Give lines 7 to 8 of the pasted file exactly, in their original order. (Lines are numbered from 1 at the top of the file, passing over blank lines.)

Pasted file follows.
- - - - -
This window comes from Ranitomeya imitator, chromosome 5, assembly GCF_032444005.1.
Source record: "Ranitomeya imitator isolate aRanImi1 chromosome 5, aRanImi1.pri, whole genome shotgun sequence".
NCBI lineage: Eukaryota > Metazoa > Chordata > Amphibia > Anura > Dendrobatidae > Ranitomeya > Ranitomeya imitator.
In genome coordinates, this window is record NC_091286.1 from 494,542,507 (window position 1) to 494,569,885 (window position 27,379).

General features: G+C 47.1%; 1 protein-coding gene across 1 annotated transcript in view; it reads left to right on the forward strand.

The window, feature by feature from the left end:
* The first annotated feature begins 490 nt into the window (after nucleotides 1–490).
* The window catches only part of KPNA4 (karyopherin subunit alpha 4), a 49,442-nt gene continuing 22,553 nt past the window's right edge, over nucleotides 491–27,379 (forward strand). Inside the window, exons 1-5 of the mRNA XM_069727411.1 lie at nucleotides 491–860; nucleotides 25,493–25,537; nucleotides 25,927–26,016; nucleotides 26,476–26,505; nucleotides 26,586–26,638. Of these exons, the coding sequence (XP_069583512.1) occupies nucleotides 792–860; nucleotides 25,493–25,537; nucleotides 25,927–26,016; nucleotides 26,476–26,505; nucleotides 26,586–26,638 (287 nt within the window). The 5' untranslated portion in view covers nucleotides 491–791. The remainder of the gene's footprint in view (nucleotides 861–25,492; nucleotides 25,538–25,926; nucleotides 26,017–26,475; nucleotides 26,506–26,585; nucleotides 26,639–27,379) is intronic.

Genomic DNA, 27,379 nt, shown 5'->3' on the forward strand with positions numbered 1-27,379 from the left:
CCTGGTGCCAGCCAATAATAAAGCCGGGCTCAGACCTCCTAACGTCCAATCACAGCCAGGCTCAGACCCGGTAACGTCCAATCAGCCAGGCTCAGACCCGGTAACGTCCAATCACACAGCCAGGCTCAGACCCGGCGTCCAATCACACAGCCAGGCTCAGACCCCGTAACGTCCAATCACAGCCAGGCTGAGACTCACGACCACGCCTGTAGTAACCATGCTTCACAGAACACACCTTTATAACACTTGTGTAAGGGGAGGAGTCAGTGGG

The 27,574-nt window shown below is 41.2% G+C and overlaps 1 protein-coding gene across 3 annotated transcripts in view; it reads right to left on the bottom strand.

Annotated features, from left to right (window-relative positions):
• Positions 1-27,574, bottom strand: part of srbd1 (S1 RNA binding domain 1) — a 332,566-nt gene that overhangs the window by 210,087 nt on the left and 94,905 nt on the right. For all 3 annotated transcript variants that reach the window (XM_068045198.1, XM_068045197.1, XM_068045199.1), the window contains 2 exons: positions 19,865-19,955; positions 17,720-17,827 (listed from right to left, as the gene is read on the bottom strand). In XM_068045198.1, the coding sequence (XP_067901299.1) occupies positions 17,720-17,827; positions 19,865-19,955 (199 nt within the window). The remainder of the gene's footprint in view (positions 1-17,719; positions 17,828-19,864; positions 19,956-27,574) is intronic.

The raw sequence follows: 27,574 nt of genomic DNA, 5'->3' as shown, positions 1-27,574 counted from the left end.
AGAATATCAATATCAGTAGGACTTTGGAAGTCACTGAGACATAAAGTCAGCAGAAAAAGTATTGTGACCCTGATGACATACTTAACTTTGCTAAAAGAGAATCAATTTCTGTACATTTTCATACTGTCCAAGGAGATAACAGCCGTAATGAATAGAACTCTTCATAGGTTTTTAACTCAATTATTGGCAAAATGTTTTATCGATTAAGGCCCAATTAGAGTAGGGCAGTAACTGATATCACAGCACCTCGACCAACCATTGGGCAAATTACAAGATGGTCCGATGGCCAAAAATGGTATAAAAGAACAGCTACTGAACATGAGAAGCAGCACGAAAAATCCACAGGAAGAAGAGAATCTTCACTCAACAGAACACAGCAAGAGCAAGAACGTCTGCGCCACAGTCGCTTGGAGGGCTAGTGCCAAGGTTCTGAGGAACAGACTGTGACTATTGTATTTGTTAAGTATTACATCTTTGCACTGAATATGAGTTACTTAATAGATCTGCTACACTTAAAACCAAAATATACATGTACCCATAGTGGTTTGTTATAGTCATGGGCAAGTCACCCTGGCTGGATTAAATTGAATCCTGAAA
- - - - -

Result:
* The first annotated feature begins 490 nt into the window (after nucleotides 1–490).
* The window catches only part of KPNA4 (karyopherin subunit alpha 4), a 49,442-nt gene continuing 22,553 nt past the window's right edge, over nucleotides 491–27,379 (forward strand). Inside the window, exons 1-5 of the mRNA XM_069727411.1 lie at nucleotides 491–860; nucleotides 25,493–25,537; nucleotides 25,927–26,016; nucleotides 26,476–26,505; nucleotides 26,586–26,638. Of these exons, the coding sequence (XP_069583512.1) occupies nucleotides 792–860; nucleotides 25,493–25,537; nucleotides 25,927–26,016; nucleotides 26,476–26,505; nucleotides 26,586–26,638 (287 nt within the window). The 5' untranslated portion in view covers nucleotides 491–791. The remainder of the gene's footprint in view (nucleotides 861–25,492; nucleotides 25,538–25,926; nucleotides 26,017–26,475; nucleotides 26,506–26,585; nucleotides 26,639–27,379) is intronic.